Lance Corporal Alex Hawkins 1st Battalion The Royal Anglian Regiment killed in Afghanistan
It is with deep sadness that the Ministry of Defence must confirm the death of Lance Corporal Alex Hawkins, aged 22, of 1st Battalion The Royal Anglian Regiment, in southern Afghanistan on Wednesday 25 July 2007.
Lance Corporal Hawkins was killed and two other soldiers were injured in an explosion at around 0550 hours local time in the north eastern outskirts of Sangin in Helmand province. The soldiers had been taking part in a routine patrol and were returning to their patrol base when the explosion struck their Vector vehicle.
An emergency response helicopter was requested and Lance Corporal Hawkins was flown to the ISAF medical facility at Camp Bastion, but sadly he did not survive. The two other casualties were also taken to the ISAF hospital to receive treatment for their injuries. The Vector vehicle could not be removed so it was destroyed to avoid it falling into enemy hands and the convoy continued to its destination.
Lance Corporal Alex Hawkins
Lance Corporal Alex Hawkins showed a huge interest in the military from an early age and joined the cadets in his home town of East Dereham, Norfolk at the first opportunity. Having thoroughly enjoyed his time in the Army Cadet Force it was no surprise that he decided to join the Army as a career. He chose to forge that career in his county regiment; The 1st Battalion The Royal Anglian Regiment. He joined up in January 2003 and from the start he was an impressive soldier. His commitment was unquestioned and it was clear that he thoroughly enjoyed the military life.
Lance Corporal Hawkins was a huge fitness fanatic and also played rugby and loved skiing. He was modest by nature and let his actions speak louder than words. He had all the key attributes of a soldier and showed courage, determination and leadership skills in abundance.
Having completed his first operational tour of duty as a Rifleman in Iraq, it was no surprise that Lance Corporal Hawkins volunteered to undertake the demanding training to qualify as a sniper. He relished the challenge and earned his sniper badge in 2006. Having made this significant achievement, he went onto complete a Non Commissioned Officer’s cadre after which he was immediately promoted to Lance Corporal. He relished the challenge of deploying to Afghanistan and was highly motivated by the opportunity to do his job for real. On operations, he proved himself in combat during intense engagements with the Taliban many times.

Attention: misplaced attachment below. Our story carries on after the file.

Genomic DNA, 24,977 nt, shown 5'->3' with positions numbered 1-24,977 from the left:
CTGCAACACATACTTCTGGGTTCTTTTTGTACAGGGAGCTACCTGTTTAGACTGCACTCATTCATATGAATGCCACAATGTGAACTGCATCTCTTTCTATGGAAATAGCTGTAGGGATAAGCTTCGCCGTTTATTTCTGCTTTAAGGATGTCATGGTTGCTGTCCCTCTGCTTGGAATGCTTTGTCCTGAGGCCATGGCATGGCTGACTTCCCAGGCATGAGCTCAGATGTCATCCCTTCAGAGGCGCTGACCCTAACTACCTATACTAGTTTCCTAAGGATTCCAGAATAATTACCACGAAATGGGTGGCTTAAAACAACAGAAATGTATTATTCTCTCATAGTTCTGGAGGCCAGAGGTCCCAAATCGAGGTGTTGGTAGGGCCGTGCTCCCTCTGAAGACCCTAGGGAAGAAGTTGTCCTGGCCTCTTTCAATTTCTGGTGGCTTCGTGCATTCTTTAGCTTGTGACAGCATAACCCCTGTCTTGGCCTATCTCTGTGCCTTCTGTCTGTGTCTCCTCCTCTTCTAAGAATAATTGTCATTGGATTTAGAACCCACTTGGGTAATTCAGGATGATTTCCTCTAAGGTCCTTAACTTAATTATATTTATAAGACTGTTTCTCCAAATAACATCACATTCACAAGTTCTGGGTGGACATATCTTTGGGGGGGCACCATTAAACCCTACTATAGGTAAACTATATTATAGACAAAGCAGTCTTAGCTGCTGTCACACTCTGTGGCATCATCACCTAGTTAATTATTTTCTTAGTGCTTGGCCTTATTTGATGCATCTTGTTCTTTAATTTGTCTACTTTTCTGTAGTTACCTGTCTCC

Lance Corporal Hawkins was very highly thought of by his fellow soldiers and had a bright future ahead of him. He will be very sorely missed throughout the Battalion and leaves behind his parents, his elder sisters, and his younger brother who has recently joined the Army.
Lance Corporal Hawkins’ family said:
Alex died doing the job he loved. He dreamed of joining the Army and becoming a sniper. This he achieved within his first year and was the top student on his course.
He was an excellent cadet and an excellent soldier, a kind, loving son, brother and boyfriend, always thinking of others before himself. He was the light of our life and the world will be a duller place without him. Will the media please respect our wishes and not make any further contact at this time.
His Commanding Officer, Lieutenant Colonel Stuart Carver, said:
Lance Corporal Alex Hawkins was one of the most promising soldiers of his generation. A natural leader and trained sniper he was a superb example to others and highly respected throughout the Vikings. He leaves behind some fond memories and a lasting legacy that we will all strive to live up to. Never to be forgotten, he will go down in Regimental history as a true professional and close friend who we feel privileged to have served and fought with. Our sincere condolences are with his family and friends at this very difficult time.
Major Charles Calder, the Officer Commanding Lance Corporal Hawkins’ Company, said:
Lance Corporal Alex Hawkins died doing the job he loved in the company of some of his closest friends. He was a truly professional soldier and will be sorely missed, but not forgotten, by all ranks in the Company.
Captain Ollie Ormiston, who knew him, said:
Lance Corporal Hawkins epitomised the British Infantry soldier. Whatever role he was deployed in, he always displayed the utmost professionalism and the other men in the platoon always looked up to him. He was one of the boys and no-one had a bad word to say about him. We will miss him as a soldier, and more importantly as a friend.
Lance Corporal Hawkins’ friend, Lance Corporal Craig ‘Chicken’ Rouse, paid this tribute to him:
Any soldier in the British Army would have been honoured to have him fight by his side. He will be sorely missed. Recruits passing out of training should model themselves on him. He was a model soldier.
Lance Corporal John ‘Elvis’ King said:
He was a soldier, a friend. He’s gone but not forgotten. His name will always live on in Sniper platoon.
Private Harrison ‘Ford’ McCabe said:
He’d always help you out, no matter how stupid or trivial the question. I could always go to him.
Private Vince ‘S-J’ Saunders-Jones said:
He was a good bloke, quick to smile and a friend to many.
Private Jonathon ‘Gucci’ Cucciniello said:
No matter how hard or tough things got, he never let it get the best of him. He always cracked on with it.
Defence Secretary Des Browne said:
The death of such a talented and popular soldier as Lance Corporal Hawkins is a dreadful loss. He died defending our country and helping to bring stability to Afghanistan. His contribution will be remembered with honour. At this very sad time, my thoughts are with Lance Corporal Hawkins’ family, friends, and his comrades doing vital work in Helmand province.